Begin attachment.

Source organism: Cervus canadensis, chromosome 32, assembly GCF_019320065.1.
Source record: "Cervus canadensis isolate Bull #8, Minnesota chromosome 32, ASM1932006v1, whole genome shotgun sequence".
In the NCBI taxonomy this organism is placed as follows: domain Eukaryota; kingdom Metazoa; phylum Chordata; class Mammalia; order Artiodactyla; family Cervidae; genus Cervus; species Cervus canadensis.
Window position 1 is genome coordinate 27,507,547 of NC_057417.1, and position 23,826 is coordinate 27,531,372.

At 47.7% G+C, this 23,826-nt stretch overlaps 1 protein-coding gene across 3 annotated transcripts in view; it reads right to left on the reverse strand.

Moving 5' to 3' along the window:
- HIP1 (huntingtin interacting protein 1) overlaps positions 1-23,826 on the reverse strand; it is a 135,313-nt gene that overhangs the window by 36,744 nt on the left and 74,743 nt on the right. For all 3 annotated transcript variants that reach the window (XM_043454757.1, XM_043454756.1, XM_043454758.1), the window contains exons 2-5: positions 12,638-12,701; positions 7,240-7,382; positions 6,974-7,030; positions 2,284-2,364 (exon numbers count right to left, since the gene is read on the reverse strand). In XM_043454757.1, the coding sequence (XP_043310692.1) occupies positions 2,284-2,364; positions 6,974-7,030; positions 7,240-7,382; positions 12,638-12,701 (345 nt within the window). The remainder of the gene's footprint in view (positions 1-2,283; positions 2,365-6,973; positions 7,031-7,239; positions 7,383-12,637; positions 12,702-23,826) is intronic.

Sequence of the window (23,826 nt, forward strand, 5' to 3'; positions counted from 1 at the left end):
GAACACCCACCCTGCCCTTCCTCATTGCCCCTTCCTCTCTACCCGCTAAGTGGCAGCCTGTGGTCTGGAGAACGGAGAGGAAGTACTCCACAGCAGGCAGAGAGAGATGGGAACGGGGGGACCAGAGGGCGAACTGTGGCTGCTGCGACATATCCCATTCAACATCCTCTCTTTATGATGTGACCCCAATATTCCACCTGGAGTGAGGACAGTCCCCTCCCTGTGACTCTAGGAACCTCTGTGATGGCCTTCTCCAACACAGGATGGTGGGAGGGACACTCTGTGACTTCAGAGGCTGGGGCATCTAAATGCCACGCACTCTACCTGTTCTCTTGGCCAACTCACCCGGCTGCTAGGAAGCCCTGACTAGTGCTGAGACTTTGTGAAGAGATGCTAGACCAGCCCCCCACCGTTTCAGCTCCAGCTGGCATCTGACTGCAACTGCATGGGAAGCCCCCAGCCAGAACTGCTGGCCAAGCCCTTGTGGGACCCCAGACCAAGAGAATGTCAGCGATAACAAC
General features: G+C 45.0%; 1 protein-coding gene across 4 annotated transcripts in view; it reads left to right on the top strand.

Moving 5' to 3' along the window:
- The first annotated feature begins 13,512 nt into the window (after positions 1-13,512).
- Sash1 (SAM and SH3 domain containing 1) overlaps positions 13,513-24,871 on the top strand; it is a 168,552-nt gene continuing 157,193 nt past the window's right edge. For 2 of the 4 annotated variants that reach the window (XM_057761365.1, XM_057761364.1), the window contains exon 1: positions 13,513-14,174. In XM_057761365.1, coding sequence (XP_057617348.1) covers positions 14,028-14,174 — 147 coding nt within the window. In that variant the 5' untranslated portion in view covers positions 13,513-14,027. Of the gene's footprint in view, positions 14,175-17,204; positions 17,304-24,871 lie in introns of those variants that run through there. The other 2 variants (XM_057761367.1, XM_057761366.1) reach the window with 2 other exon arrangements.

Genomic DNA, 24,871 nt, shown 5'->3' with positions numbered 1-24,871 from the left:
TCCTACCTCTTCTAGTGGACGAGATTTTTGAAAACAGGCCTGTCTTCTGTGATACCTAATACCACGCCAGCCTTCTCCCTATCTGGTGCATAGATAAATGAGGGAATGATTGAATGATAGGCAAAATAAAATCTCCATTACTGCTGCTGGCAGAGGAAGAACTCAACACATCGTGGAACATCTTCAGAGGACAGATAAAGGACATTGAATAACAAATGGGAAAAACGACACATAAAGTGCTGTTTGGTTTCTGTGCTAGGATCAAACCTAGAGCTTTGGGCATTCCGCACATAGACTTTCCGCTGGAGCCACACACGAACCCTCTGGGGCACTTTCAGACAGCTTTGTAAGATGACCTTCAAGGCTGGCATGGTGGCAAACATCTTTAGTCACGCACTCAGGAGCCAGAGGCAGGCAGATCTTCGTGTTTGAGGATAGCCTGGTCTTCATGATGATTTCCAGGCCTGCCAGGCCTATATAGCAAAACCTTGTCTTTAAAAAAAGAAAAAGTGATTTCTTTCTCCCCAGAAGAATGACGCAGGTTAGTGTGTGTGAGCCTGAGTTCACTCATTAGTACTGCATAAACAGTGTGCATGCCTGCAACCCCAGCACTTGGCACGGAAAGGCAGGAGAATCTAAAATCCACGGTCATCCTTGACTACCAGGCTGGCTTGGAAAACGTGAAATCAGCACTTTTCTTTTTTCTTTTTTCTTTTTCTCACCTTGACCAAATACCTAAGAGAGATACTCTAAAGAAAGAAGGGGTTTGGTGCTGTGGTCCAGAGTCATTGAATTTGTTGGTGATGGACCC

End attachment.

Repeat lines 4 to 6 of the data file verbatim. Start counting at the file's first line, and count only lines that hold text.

Window position 1 is genome coordinate 27,507,547 of NC_057417.1, and position 23,826 is coordinate 27,531,372.

At 47.7% G+C, this 23,826-nt stretch overlaps 1 protein-coding gene across 3 annotated transcripts in view; it reads right to left on the reverse strand.

Moving 5' to 3' along the window: